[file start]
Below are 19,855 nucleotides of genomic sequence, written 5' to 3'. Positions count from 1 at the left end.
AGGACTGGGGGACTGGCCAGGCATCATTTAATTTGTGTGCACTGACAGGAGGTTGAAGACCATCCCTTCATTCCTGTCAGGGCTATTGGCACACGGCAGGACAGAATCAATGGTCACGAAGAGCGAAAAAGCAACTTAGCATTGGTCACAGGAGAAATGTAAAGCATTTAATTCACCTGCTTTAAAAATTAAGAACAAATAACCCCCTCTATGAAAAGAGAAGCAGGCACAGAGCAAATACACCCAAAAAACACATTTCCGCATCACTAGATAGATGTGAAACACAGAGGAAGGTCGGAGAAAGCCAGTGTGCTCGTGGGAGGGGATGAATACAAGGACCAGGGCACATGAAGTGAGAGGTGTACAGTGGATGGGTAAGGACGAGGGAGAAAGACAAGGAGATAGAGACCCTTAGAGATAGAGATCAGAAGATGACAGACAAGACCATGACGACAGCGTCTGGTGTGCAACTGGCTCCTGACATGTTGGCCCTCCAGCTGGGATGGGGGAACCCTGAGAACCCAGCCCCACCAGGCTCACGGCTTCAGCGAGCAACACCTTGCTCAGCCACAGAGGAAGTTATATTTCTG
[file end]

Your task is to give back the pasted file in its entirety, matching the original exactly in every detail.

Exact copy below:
Below are 19,855 nucleotides of genomic sequence, written 5' to 3'. Positions count from 1 at the left end.
AGGACTGGGGGACTGGCCAGGCATCATTTAATTTGTGTGCACTGACAGGAGGTTGAAGACCATCCCTTCATTCCTGTCAGGGCTATTGGCACACGGCAGGACAGAATCAATGGTCACGAAGAGCGAAAAAGCAACTTAGCATTGGTCACAGGAGAAATGTAAAGCATTTAATTCACCTGCTTTAAAAATTAAGAACAAATAACCCCCTCTATGAAAAGAGAAGCAGGCACAGAGCAAATACACCCAAAAAACACATTTCCGCATCACTAGATAGATGTGAAACACAGAGGAAGGTCGGAGAAAGCCAGTGTGCTCGTGGGAGGGGATGAATACAAGGACCAGGGCACATGAAGTGAGAGGTGTACAGTGGATGGGTAAGGACGAGGGAGAAAGACAAGGAGATAGAGACCCTTAGAGATAGAGATCAGAAGATGACAGACAAGACCATGACGACAGCGTCTGGTGTGCAACTGGCTCCTGACATGTTGGCCCTCCAGCTGGGATGGGGGAACCCTGAGAACCCAGCCCCACCAGGCTCACGGCTTCAGCGAGCAACACCTTGCTCAGCCACAGAGGAAGTTATATTTCTG